All clothing serves the same basic functions: keeping us warm, shielding us from the sun, and protecting our modesty.
Looking at it objectively, no one t-shirt should hold any more value than another, nor should any item of clothing. If it fits and it’s clean, it should be fine, right?
But, humans aren’t so objective. Sometimes, we’ll pick one shirt over another because we like the design more. Other times, we’ll pick our clothes based on what’s popular. Still there are times when we’ll cling onto an article of clothing purely out of sentimental value.
We all have our preferred outfits and, for Christine Burke’s teenage son, that outfit is a teal green hoodie. It’s become such a strong presence in Burke’s life that she felt the need to write a love letter to it on Grown and Flown.
When Christine Burke and her son went clothes shopping for middle school, they ended up buying nothing but hoodies.
When Burke’s son was heading into middle school, he hesitantly asked his mother if she would take him wardrobe shopping. Burke obliged, excited by “the prospect of seeing him in something other than the athletic shorts and graphic tees he wore year round.”
As they shopped, Burke daydreamed about the kinds of clothes her son would wear. Would he want new jeans? Khaki pants? Perhaps a nice button-down shirt?
No. He wanted hoodies and that was it. He picked out the three hoodies he liked the most and then decided that the shopping trip was over. They never even set foot in the jeans department.
“But, shouldn’t we buy some jeans? Or cargo pants? Or, how about a nice three-piece suit?” Burke asked her son.
“Mah, this is what all the kids wear,” he replied. “I’m set.”
From then on, the boy was always wearing his teal hoodie. Burke didn’t understand his attachment at first.
From then on, Burke’s son was always wearing a hoodie, although there was one particular hoodie that he valued the most.
“The teal green Nike sweatshirt became my third child,” Burke wrote.
Burke’s son would wear the same hoodie regardless of the occasion. Whether it was a blistering hot summer day or a family get-together over at grandma’s place, he was donning that same hoodie.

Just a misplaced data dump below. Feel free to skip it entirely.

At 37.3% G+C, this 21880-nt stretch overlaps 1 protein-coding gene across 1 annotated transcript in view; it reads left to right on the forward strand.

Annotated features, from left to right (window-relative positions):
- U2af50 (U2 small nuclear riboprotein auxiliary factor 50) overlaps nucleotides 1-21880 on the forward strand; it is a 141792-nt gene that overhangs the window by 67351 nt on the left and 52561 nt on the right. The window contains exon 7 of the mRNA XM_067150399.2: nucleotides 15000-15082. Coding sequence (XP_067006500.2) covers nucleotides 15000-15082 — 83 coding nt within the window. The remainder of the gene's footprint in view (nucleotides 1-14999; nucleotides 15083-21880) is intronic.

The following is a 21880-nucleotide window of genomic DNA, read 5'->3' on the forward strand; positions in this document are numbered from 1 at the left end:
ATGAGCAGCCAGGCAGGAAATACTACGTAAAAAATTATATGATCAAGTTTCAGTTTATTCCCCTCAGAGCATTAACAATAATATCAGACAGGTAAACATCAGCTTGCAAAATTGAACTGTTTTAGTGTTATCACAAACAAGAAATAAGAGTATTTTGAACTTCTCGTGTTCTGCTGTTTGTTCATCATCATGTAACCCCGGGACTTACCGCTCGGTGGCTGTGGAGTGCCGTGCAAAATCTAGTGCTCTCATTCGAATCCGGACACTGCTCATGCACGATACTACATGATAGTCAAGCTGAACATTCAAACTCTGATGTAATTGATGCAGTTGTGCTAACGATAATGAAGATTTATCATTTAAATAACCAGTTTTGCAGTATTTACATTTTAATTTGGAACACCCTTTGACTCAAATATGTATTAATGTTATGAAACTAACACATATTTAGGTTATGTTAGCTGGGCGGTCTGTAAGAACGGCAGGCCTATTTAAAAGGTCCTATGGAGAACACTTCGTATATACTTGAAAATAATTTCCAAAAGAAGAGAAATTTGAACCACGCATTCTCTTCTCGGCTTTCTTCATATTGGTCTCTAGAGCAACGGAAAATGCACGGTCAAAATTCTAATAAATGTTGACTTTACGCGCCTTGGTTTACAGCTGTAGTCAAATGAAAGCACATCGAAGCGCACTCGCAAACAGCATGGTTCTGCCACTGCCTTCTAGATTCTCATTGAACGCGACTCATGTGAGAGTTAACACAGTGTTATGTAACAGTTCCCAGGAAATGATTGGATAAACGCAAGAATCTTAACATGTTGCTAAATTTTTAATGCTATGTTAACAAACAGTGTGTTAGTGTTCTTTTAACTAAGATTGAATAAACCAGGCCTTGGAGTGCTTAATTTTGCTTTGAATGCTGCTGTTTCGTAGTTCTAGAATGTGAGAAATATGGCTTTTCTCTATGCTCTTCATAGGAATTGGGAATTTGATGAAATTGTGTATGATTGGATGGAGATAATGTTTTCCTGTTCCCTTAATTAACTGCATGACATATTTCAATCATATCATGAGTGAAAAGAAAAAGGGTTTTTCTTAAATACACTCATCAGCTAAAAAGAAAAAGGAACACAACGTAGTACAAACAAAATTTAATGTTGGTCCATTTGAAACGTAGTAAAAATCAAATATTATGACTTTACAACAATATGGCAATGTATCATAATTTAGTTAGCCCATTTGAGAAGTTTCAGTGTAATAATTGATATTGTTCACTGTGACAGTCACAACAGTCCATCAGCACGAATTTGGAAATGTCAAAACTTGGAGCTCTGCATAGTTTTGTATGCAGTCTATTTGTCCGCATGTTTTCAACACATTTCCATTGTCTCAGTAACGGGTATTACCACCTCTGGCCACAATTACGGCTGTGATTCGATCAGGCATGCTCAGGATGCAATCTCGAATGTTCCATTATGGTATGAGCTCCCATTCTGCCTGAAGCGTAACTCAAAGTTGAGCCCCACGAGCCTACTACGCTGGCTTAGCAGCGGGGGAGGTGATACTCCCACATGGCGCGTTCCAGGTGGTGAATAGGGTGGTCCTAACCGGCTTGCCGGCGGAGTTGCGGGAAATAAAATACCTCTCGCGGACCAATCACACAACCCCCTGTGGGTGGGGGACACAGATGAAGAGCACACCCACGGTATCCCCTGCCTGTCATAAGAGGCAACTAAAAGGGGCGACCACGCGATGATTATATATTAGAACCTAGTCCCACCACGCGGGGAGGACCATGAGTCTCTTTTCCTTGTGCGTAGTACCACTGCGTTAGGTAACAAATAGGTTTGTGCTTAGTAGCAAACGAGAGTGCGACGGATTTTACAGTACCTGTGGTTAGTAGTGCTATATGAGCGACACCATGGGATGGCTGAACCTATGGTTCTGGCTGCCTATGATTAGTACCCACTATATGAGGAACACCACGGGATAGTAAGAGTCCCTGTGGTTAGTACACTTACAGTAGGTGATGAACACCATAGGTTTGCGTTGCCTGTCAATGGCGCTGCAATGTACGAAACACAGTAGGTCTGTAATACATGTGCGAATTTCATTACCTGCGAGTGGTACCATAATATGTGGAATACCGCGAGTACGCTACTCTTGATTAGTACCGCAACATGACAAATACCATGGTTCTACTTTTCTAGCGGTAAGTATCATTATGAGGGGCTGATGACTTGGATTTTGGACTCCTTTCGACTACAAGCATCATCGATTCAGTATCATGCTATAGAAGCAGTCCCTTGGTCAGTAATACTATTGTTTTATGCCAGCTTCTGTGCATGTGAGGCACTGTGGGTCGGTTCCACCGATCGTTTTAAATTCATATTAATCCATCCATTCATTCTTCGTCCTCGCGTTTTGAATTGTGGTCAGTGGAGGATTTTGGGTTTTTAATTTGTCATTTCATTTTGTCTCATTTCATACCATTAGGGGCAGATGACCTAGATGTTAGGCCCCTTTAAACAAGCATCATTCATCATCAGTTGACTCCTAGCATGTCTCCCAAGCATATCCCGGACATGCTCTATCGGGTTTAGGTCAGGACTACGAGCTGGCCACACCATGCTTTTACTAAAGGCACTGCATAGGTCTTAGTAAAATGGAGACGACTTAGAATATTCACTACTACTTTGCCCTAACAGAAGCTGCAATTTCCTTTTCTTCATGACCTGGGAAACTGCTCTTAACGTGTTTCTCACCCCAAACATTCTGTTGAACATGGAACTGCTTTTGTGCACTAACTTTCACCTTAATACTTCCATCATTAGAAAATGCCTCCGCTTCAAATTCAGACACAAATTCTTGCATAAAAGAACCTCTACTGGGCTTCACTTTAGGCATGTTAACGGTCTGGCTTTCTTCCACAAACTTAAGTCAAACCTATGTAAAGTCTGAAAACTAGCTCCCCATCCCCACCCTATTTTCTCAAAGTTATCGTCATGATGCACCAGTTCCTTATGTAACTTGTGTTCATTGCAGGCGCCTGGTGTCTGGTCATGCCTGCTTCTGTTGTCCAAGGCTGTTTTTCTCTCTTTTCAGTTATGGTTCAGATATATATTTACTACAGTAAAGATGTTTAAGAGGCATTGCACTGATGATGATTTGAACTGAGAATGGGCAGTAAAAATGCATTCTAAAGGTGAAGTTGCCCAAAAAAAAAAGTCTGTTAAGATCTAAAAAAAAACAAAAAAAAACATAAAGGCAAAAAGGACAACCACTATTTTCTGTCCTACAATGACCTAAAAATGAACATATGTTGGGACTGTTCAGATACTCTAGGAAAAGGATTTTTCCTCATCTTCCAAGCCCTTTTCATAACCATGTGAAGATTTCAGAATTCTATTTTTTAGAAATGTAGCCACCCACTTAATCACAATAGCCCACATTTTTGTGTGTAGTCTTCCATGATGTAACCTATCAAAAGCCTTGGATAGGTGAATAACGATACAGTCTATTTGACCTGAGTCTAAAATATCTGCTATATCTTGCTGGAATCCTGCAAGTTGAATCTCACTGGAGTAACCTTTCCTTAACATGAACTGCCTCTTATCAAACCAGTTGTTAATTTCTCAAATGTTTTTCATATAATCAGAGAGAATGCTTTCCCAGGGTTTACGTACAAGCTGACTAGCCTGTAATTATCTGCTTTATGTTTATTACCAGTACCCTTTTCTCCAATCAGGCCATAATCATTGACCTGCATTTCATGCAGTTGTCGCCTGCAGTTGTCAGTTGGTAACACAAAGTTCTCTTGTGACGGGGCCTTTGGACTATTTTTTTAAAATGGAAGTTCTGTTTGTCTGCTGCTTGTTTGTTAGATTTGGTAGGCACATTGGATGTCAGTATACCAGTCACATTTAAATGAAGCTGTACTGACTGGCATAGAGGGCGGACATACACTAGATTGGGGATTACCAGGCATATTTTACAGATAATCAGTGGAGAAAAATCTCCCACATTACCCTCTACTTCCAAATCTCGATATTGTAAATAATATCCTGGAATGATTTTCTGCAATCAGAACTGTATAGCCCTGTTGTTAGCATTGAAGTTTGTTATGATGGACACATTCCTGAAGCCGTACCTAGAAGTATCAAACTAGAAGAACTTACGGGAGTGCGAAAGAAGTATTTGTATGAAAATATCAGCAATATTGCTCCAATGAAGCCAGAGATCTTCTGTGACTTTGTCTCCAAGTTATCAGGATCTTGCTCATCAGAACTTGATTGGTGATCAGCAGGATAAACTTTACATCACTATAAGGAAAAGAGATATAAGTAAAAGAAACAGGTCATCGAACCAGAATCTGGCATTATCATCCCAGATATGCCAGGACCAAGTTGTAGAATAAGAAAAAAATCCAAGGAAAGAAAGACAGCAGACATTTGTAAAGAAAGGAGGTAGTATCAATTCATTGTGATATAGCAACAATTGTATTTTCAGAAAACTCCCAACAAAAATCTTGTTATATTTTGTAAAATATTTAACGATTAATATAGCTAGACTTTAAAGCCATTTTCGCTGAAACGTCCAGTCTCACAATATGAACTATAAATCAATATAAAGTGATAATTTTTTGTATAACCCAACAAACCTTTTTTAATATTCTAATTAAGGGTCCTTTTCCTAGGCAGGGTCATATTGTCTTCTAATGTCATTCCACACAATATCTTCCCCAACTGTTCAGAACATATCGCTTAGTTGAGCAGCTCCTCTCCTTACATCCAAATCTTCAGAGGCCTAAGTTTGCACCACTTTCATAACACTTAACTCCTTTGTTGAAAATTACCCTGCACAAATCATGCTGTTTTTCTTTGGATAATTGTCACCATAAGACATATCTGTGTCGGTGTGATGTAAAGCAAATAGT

At first, Burke didn’t understand this. She wondered why her son wanted to wear the same clothes every day instead of expressing himself with different outfits. She knew that other boys his age were wearing hoodies too, but was that the only reason?
After thinking about it for a bit, Burke realized that this situation was not completely unfamiliar to her. This was just the first time she saw it from a parent’s perspective.
In looking back on both her son’s past and her own, Burke realized why he loved his hoodie so much.
Burke thought back to the jean jacket she wore when she was a teenager in the 1980s. She remembered how wearing it made her feel good about herself and how she held on to it until its seams started to fray.
Burke still has a lot of nostalgia for that jacket and keeps a similar adult-sized one in her closet to wear on cold nights. She realized that perhaps the teal hoodie was fulfilling a similar role in her son’s life.
After all, this wasn’t the first time he had grown attached to an inanimate object. When he was a little kid, he owned a stuffed caterpillar named Pow Pow, one that he would always snuggle to help him fall asleep.
Burke totally gets it now and is happy for the role that the hoodie is serving in his life. She even admits that she’ll miss it when it’s gone (though she won’t miss the odor). The final words of her letter are surprisingly sweet:
“Teal Nike hoodie, take good care of my boy. When he’s a new driver, help him to make good choices on the road … When he’s in a basement where kids are drinking, keep him confident as he shakes his head and turns down alcohol before he’s old enough. And, on that day when he meets the girl who makes him feel loved, keep his heart warm as he drives home with her perfume on your sleeves.
Take care of our boy, teal Nike sweatshirt. I’m counting on you.”